David Harsanyi writes, “You know what Americans could really use these days? A high-quality, five-tiered, color-coded warning-system to caution us about the threat level coming out of Washington”:
One of the more ridiculed schemes to emerge from the Bush administration was the color-coded terror alert system. But the idea isn’t totally useless.
First implemented in March 2002 as a “readiness measure,” it has been criticized for its wide-ranging ineffectiveness and susceptibility to political manipulation.
Now, really, if we didn’t believe in wide-ranging ineffectiveness and susceptibility to political manipulation, we wouldn’t bother voting. So, in the spirit of sustainability, there must be some way to retrofit this alert system for a more practical purpose.
You know what Americans could really use these days? A high-quality, five-tiered, color-coded warning-system to caution us about the threat level coming out of Washington. As one of those clueless, frothing-at-the-mouth, slack-jawed yokel extremists, I know I certainly could use a color scheme to help me get a handle on such a complex issue.
Of course, Washington has been on a fiscal Code Red footing since the fall of 2008, even before President Obama took office. But any attempts to use Senator Kennedy’s death to ram through socialized medicine should definitely qualify as a Code Red alert under David’s system. Or as Kim Priestap at Wizbang asks, “Will Kennedy’s Death Bring About a Wellstone Spectacle for Health Care?”
Update: James Pethokoukis requests no “No trillion-dollar healthcare tribute for Kennedy”:
The pleas for politicos and pundits to refrain from politicizing the passing of Sen. Edward Kennedy are actually quite charming in their naivete. The so-called Last Lion of the U.S. Senate was not even dead half of a day when the politicking began. Proponents of Democratic efforts to reform overhaul America’s troubled healthcare system quickly began urging passage as a tribute to Kennedy’s lifelong efforts on the issue.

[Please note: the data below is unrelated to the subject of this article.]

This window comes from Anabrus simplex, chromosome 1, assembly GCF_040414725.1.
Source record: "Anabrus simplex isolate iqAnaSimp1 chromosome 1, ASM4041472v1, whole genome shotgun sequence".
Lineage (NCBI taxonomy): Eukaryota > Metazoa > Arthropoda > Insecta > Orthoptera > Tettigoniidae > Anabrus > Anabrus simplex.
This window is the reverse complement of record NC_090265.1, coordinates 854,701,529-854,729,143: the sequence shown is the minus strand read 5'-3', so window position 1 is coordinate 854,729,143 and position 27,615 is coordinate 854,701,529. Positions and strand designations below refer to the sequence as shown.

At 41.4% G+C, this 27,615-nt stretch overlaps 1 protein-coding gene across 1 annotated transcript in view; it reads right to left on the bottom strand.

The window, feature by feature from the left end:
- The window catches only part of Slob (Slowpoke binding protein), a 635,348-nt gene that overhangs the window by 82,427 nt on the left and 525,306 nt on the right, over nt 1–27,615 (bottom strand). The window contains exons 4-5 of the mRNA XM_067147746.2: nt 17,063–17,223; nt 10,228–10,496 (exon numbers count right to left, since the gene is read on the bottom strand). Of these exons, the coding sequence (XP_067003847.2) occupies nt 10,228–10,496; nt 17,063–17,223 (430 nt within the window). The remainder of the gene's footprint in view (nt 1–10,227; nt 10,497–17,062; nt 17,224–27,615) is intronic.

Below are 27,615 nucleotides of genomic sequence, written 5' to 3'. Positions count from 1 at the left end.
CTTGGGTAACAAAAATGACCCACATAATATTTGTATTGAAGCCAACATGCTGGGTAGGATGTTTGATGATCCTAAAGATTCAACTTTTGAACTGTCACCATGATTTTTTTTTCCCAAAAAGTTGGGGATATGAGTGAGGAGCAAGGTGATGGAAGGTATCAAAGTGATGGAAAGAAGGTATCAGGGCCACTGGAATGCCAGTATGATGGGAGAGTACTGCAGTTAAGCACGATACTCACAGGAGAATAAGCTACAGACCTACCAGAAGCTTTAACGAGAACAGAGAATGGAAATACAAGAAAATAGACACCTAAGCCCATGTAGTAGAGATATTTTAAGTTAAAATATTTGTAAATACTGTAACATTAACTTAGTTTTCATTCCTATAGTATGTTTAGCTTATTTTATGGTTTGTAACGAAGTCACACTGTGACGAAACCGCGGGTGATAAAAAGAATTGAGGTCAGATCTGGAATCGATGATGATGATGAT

Just a small sampling: Sen. Robert Byrd, Democrat from West Virginia, said he hoped that when legislation has been signed into law, it “will bear his name for his commitment to insuring the health of every American.” Andy Stern, president of the giant Service Employees International Union, noted Kennedy introduced his first healthcare reform bill 39 years ago: “Let us continue his cause. Let us take action this year to pass healthcare reform.” And in the Twitterverse, influential liberal blogger Markos Moulitsas used 58 characters this way: “Honor Kennedy’s legacy by passing real health care reform.”
Maybe they could even call it the Trillion Dollar Tribute for Teddy. But it will take more than nostalgia and sentiment to get healthcare reform passed. A new survey from Public Opinion Strategies finds that just 25 percent of Americans favor President Obama’s proposals, comparable to the scant 23 percent who favored Bill Clinton’s healthcare plan in 1994 as it imploded. Betting markets put the odds of passage of a public option at just one in three. And in its lead editorial today, the Washington Post said the new budget deficit numbers mean the Obamacrats should start from scratch and develop a more affordable approach.
Responding to the treacle from DC, Stacy McCain pulls no punches.